"Second opinion." When I hear those words, the first thing that comes to mind is a bad diagnosis. Like when one doctor swears you have cancer while the second opinion reveals you don't. Second opinions are a big deal in that regard, but a recent blog post made me think differently about how they relate to your job search and career.
The post (you can read it here) came from Louise Fletcher of BlueSkyResumes.com. She's a professional resume writer, and she had a hard day when one of her clients expressed the following statement:
"I know we finalized this resume a while ago, but I showed it to a friend and he had some comments …"
She went on to say that feedback like that is rare, but it can be extremely frustrating. Typically, the second opinions her clients receive do not measure up to the professional opinion, and Fletcher ends up delivering lengthy explanations about why the client's friend is wrong about the suggested changes.
So, while I can see why people second-guess their doctors with opinions from other doctors, I wonder how it makes sense to second-guess a professional resume writer with input from a friend, unless that friend is also a professional resume writer (then I'd wonder why they hired a stranger in the first place). Why is this a big deal? A certified professional resume writer goes through extensive training and a rigorous examination process, plus continuous learning to keep up with changing rules and technologies in the job search field. Typically, they know better than the average person.
But there's a work-around for this, job seeker! If you've ever hired a professional to write or review your resume, and you're not confident with the final result, don't tell them you had your friend look at it and they want to make changes. Instead, consider your friend's suggestions and pose them to your professional writer as questions.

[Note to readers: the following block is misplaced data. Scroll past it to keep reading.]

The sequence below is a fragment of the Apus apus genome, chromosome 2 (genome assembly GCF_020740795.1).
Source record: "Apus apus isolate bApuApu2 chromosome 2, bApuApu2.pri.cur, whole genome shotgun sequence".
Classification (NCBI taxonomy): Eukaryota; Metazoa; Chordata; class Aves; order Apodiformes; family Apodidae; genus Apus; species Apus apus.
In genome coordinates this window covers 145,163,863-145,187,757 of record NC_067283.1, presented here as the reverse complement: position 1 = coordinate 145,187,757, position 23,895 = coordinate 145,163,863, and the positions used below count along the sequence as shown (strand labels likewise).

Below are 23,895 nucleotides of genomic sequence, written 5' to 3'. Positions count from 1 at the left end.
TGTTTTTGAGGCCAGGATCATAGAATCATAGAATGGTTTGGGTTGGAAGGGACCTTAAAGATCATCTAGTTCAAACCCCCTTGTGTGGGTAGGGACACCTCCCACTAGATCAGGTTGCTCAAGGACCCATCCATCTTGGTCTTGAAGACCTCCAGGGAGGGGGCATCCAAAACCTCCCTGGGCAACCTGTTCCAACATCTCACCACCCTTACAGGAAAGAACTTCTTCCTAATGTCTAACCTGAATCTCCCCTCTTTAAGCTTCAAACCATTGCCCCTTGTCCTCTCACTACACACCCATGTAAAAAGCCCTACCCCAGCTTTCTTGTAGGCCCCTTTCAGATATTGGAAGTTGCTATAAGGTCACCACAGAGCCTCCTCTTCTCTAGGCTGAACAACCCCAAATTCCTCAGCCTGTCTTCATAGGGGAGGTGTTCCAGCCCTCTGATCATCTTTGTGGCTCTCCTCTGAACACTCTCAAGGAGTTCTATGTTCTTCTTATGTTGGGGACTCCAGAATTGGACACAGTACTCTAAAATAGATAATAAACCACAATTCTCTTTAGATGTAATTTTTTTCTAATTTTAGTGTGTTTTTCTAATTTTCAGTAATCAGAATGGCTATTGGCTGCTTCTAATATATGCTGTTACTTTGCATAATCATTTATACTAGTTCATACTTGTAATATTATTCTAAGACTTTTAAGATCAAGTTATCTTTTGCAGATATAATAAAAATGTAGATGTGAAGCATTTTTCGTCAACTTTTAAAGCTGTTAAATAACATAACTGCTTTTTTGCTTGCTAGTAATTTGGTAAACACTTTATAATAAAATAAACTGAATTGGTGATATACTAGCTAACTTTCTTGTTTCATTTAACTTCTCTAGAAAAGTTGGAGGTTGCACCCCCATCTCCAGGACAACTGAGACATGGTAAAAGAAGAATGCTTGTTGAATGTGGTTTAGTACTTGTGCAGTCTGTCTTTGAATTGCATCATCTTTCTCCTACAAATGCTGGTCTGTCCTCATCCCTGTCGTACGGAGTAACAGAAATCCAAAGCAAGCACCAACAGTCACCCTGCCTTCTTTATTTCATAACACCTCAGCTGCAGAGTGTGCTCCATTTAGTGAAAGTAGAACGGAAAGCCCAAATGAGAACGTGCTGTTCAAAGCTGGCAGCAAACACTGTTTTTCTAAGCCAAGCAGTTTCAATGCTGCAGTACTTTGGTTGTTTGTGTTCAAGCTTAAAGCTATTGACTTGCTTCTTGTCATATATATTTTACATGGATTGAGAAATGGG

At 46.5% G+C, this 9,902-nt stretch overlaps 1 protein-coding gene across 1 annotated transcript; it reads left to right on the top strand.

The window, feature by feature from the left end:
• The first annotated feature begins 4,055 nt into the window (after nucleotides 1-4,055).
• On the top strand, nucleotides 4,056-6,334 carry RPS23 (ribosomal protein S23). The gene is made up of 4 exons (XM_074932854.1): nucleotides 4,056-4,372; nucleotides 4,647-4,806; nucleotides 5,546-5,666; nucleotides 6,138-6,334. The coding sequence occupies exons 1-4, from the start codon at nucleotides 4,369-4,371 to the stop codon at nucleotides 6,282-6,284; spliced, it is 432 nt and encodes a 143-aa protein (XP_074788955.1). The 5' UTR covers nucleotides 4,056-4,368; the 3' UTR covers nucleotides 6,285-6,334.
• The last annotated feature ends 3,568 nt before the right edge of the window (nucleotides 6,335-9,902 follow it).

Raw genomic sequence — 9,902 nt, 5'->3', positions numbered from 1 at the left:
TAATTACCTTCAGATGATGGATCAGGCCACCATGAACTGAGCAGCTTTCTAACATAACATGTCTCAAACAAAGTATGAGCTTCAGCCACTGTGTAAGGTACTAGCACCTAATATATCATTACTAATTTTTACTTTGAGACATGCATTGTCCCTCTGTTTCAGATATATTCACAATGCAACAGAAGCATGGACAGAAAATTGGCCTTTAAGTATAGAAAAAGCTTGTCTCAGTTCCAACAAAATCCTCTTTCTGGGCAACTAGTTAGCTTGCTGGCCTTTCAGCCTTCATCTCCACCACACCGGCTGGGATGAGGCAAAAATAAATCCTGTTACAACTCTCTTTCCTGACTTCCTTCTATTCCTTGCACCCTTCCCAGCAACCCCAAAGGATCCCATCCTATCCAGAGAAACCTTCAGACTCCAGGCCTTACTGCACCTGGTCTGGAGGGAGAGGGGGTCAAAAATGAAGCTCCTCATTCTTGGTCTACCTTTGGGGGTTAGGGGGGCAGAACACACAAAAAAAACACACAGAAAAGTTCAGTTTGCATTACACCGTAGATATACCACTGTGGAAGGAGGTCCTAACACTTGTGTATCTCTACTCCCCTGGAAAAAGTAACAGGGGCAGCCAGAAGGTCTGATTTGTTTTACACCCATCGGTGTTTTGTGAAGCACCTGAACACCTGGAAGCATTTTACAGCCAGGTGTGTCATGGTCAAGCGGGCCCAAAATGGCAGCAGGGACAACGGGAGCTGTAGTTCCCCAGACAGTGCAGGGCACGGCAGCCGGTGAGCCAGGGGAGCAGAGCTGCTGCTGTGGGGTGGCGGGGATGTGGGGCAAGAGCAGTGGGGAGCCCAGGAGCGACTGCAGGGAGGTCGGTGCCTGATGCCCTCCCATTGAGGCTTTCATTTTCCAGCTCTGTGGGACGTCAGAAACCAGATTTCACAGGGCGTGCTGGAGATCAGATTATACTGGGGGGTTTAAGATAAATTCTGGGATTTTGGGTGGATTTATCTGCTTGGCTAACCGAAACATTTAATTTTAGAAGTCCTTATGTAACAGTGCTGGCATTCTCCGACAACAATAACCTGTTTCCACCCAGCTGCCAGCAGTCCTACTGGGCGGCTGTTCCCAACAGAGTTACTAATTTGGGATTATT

Example: Your friend said "don't bold the keywords in your summary." Instead of running to the writer and saying "my friend said not to bold the keywords," rephrase the suggestion as an inquiry, such as: "I noticed that you bolded all of these keywords in my summary and I'm curious what the benefit is of doing that."
This way, it won't appear to the writer that you doubt his choices, and you won't tick him off by making him think you value your friend's opinions more than those of the professional you hired to make your resume perfect.
On the other hand, second opinions are great for anyone who needs costly car repairs (like this guy here)! Just remember that professional resume writers really are working in your best interest, and your investment will pay off as soon as you get that flood of callbacks requesting interviews. And if you don't get results, consider taking your friend's suggestions in your own hands!
NOTE: Learn more about hiring a professional resume writer through Pongo.
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